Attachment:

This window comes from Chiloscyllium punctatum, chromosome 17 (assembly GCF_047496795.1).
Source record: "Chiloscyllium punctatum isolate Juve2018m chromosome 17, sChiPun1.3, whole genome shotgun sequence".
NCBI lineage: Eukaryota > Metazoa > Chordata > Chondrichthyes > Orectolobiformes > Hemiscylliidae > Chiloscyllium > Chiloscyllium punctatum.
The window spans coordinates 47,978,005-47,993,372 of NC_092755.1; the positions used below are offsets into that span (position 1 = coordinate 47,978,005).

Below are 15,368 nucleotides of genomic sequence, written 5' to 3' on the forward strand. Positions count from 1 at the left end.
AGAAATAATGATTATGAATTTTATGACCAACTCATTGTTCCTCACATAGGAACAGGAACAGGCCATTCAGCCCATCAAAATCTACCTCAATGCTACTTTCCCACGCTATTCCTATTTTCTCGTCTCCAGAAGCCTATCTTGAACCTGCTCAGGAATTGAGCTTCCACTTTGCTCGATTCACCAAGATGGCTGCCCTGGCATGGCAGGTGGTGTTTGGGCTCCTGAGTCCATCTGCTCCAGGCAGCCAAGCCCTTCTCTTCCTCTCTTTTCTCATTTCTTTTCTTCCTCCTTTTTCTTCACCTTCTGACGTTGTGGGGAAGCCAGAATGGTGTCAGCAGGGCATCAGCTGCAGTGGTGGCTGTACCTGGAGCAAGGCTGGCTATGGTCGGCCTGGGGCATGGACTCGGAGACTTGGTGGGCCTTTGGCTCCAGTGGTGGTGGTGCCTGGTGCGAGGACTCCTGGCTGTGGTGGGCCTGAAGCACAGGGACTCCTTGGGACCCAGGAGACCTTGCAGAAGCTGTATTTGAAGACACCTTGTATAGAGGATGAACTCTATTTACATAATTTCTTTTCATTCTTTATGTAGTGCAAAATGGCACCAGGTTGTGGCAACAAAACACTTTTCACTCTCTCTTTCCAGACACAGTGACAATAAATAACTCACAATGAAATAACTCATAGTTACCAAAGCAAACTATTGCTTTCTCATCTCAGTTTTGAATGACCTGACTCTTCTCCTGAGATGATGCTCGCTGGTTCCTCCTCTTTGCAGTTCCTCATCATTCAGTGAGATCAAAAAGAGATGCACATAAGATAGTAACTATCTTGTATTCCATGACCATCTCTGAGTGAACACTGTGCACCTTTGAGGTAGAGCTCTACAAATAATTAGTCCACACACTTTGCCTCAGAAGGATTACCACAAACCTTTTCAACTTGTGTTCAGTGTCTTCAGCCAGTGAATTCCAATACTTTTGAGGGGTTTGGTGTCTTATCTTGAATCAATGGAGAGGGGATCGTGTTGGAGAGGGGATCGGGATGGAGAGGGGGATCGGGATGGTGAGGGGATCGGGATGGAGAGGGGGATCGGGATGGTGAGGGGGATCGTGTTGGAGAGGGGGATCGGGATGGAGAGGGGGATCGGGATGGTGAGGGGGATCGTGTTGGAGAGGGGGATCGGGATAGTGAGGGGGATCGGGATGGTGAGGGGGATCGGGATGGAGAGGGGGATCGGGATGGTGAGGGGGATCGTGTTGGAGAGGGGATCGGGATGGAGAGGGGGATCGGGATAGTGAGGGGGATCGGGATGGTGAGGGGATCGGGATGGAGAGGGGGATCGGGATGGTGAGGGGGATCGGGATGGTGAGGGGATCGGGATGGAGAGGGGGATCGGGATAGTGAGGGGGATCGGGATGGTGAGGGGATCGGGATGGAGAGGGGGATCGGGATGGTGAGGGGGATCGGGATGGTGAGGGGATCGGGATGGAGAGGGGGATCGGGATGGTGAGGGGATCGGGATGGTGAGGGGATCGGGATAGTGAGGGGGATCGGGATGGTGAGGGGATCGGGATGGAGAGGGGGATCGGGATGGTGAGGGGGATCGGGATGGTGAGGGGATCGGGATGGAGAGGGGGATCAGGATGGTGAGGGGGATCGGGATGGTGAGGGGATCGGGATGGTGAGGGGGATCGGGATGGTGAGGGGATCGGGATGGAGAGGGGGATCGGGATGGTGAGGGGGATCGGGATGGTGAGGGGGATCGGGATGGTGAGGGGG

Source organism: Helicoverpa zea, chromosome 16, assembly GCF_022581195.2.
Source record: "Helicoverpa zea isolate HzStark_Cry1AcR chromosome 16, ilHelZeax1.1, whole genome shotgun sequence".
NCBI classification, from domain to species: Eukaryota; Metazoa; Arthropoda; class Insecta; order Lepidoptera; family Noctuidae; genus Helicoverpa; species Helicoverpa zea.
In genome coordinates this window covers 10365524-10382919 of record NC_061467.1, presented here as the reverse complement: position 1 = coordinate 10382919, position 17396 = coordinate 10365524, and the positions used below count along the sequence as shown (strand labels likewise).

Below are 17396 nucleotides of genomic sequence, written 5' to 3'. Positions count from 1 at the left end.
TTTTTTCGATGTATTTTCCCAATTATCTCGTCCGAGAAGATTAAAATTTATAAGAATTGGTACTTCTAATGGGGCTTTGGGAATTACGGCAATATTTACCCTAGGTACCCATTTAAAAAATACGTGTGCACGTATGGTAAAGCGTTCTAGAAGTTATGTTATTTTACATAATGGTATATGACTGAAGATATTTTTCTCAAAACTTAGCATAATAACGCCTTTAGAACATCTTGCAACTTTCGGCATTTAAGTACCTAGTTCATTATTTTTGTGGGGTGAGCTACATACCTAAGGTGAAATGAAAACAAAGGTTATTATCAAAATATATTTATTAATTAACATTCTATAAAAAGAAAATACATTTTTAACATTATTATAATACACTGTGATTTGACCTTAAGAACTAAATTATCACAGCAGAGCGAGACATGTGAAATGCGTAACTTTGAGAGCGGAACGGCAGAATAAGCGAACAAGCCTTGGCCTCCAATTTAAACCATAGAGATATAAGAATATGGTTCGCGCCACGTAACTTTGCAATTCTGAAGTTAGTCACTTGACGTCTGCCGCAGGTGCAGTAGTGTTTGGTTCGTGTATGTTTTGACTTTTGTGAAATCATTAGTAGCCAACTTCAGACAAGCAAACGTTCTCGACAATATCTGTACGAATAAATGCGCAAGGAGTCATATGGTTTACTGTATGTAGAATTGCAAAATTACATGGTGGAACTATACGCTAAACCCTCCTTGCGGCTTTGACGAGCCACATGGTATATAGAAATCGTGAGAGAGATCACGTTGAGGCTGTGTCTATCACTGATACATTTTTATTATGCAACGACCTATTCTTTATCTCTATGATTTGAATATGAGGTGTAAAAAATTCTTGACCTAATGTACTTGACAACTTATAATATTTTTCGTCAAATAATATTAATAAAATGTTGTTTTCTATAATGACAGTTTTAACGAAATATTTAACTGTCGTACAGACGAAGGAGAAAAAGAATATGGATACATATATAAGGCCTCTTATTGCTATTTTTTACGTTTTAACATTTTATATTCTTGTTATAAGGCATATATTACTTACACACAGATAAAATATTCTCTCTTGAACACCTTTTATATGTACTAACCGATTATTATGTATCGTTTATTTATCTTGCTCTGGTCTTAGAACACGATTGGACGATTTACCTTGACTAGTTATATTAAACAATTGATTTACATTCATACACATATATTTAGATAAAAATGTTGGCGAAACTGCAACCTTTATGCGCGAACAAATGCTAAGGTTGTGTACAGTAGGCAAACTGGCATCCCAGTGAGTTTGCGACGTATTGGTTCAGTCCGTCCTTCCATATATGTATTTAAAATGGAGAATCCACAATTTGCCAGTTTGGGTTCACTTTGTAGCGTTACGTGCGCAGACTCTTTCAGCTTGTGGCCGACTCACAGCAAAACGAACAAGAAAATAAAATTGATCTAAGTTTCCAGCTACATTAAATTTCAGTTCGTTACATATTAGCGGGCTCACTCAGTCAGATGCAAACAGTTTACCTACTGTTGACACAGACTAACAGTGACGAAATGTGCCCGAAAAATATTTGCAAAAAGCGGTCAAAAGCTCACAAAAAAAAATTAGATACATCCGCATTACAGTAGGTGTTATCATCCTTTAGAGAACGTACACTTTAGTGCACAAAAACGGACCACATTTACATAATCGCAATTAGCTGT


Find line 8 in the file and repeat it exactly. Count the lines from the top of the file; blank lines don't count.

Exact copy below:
Source record: "Helicoverpa zea isolate HzStark_Cry1AcR chromosome 16, ilHelZeax1.1, whole genome shotgun sequence".